The town of Damariscotta has reached an agreement to purchase the barbershop in the municipal parking lot as the new location for the planned public restrooms.
Town Manager Matt Lutkus made the announcement during a public hearing about a proposed amendment to the town’s shoreland zoning ordinance at the Damariscotta Planning Board meeting Monday, March 5.
For several years, the town has focused on the barbershop as the preferred site for the public restrooms, Lutkus said in an email to the Damariscotta Board of Selectmen on March 5. In recent months, negotiations for the possible acquisition of the barbershop for the restrooms have been the subject of executive sessions.
This past week, town officials were able to reach an agreement for the purchase of the barbershop building and adjacent property with the property’s owners, Dan and Eileen Miller, Lutkus said in his email.
In September 2017, Lutkus announced that the town had raised the $238,000 necessary for the long-awaited project, which included the construction of a building containing four individual unisex restrooms, a small office, a visitor’s kiosk, and a walkway through Taco Alley, adjacent to which the building was originally slated to be built.
By moving to the new site, the building will be a scaled-back version of renderings previously prepared by Phelps Architects of Damariscotta. The restroom building will no longer have the office for the harbor master, and will have a lower roofline, Lutkus said in his email.
There are multiple advantages to building on the barbershop site instead of the Taco Alley site, Lutkus said in his email, including the preservation of all eight public parking spaces along Taco Alley, five of which would have been removed by restroom construction.
In addition, the removal of the barbershop building would “remove a blighted area and set the tone for future improvements to the town’s waterfront area,” Lutkus said in the email.
“I think there will be a number of people disheartened by the removal of the barbershop… (but) the restroom would be a major improvement to the site,” Lutkus said at the planning board meeting.
The purchase price for the approximately 1,700-square-foot area will be $90,000 with the additional cost of improvements to the owner’s adjacent parking lot. The town had already committed to the improvements through deed agreements the town entered into with the previous owners of the property, Lutkus said in his email.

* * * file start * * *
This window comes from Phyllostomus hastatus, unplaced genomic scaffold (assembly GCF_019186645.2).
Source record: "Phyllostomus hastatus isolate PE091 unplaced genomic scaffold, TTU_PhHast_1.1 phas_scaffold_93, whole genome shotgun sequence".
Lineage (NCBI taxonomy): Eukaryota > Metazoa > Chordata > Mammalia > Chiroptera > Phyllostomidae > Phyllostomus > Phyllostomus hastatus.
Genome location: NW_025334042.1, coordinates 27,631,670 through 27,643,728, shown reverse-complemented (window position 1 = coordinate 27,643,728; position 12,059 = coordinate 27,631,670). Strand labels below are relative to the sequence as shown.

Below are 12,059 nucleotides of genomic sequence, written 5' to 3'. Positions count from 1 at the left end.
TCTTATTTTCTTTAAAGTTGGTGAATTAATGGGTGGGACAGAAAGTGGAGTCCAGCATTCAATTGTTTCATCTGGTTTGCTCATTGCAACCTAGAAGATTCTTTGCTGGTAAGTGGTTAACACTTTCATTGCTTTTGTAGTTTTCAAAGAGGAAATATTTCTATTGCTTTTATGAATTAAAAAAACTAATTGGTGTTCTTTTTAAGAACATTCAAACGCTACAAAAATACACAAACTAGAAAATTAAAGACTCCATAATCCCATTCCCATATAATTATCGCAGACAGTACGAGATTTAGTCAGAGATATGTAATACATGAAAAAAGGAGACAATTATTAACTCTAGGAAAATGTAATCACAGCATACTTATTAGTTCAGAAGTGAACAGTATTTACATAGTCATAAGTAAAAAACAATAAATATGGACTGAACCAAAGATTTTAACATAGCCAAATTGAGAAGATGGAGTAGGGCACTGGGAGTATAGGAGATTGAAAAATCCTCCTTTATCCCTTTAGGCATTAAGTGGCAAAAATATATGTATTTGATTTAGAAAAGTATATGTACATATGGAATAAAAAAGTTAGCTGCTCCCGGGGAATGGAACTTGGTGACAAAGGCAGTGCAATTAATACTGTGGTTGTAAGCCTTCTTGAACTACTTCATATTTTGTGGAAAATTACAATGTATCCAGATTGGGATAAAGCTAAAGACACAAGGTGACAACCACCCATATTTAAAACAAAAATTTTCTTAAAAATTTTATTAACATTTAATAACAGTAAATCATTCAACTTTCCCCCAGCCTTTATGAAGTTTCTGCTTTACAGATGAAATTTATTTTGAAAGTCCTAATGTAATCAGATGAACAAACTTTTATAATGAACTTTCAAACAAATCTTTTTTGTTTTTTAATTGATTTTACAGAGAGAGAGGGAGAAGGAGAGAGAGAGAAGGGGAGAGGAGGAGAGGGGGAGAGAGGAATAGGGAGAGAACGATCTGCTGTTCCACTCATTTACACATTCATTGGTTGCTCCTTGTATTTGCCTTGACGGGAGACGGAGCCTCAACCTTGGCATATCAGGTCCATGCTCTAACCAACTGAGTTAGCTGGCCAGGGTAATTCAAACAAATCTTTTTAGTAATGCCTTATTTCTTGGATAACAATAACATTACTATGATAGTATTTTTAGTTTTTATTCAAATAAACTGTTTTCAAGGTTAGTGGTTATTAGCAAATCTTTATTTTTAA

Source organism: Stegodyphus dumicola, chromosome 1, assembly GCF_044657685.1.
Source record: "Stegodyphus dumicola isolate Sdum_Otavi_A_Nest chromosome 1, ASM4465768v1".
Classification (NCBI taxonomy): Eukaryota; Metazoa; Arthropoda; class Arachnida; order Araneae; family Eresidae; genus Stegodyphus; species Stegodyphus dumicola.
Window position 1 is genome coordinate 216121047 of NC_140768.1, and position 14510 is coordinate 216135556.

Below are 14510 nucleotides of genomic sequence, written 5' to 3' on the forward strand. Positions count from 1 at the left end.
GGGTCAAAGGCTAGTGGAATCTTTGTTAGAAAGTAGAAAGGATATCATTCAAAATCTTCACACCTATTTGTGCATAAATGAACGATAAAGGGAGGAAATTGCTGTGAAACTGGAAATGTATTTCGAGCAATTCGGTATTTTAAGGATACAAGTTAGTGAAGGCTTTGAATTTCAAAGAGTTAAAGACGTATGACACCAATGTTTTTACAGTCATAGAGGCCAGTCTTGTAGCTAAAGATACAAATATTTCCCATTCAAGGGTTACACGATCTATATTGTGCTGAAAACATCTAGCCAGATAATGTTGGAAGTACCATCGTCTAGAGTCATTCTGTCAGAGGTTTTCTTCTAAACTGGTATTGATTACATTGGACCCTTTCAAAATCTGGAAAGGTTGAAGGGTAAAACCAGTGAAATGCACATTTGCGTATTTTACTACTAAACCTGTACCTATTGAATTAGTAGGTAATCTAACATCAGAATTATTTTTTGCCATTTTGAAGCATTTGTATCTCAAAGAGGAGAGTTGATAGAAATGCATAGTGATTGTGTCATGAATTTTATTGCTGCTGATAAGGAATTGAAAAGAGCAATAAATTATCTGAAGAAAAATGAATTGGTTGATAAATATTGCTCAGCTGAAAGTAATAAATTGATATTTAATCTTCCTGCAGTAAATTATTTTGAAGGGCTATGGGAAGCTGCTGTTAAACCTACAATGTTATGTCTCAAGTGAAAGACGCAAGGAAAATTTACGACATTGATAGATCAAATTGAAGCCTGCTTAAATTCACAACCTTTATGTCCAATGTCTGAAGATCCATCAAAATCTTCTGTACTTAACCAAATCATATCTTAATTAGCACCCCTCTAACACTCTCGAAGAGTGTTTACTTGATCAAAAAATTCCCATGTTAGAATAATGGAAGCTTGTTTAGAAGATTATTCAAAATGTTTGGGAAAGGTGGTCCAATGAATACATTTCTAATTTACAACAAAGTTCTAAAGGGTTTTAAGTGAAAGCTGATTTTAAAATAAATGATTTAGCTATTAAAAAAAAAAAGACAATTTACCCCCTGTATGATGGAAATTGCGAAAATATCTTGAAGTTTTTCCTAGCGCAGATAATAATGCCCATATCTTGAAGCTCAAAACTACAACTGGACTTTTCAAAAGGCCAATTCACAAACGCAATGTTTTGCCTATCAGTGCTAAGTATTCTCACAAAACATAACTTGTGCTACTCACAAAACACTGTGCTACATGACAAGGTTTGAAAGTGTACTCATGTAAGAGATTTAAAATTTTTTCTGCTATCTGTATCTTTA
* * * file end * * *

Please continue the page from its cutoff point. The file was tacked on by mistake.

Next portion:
The town’s responsibility of $71,000 was previously approved by voters, and the balance will be funded by a grant and private donations, Lutkus said at the planning board meeting.
Residents will be asked to vote on the purchase of the site, as well as on an amendment to the shoreland zoning ordinance, during a special town meeting at the town office at 5:30 p.m. March 21.
If the purchase is approved, the barbershop will be leveled, the adjacent parking lot will be paved, and drainage will be improved, Lutkus said.
The sketch plan review of the restrooms will take place at the planning board’s next meeting, scheduled for 6 p.m. April 2.
The topic of the public hearing was to hear the proposal for an amendment to Damariscotta’s shoreland zoning ordinance, which the planning board unanimously voted to support.
Alternates Dana Orenstein and Jenny Begin were voted into the meeting to serve as regular members of the board in place of Chair Jonathan Eaton and Adam Maltese, who were not present.
The shoreland zoning ordinance states that non-residential buildings in the floodplain area must have the lowest floor elevated 3 feet above the base flood elevation.
The amendment allows these structures to instead follow federal and state law, and have their lowest floor only 1 foot above base flood elevation, with waterproofing up to 3 feet above base flood elevation.
“When we build structures in the parking lot or adjacent to it, there’s a lot of sensitivity of blocking people’s views of the waterfront, so from a business standpoint, this makes a lot of sense,” Damariscotta Town Manager Matt Lutkus said.
The amendment would pertain to all non-residential buildings in the area, including municipal buildings.
“We should be setting the example for businesses that want to build in a floodplain,” Lutkus said at the meeting.
The amendment will not affect the construction of the downtown restrooms at the barbershop site, where the elevation is about 8 feet, Lutkus said.
The restrooms will be 3 feet above the existing elevation, and will be waterproofed 2 more feet. “It’s going to be well above the flooding we have seen to date,” Lutkus said.
Before the meeting adjourned, the planning board heard from Michael McNaboe, chief financial officer of Dirigo Capital Advisors, who wanted feedback on an idea for a brewery.
The company, which normally deals in real estate redevelopment, owns about 140 acres between Heater Road, School Street, and Piper Mill Road.
Most of the land is in a rural zone, however, there is a small commercial lot. Access to the commercial land is through Valley Lane, off School Street.
There was not a formal presentation of a plan for the brewery, but possibilities would be to have a tasting room, a small amount of retail, brewing for other locations, and possibly a public-use component such as trails. The company already owns brewing equipment, which is in storage.
The planning board advised McNaboe that it is interested in the public-use component, and to further develop the idea and bring it back at a later date.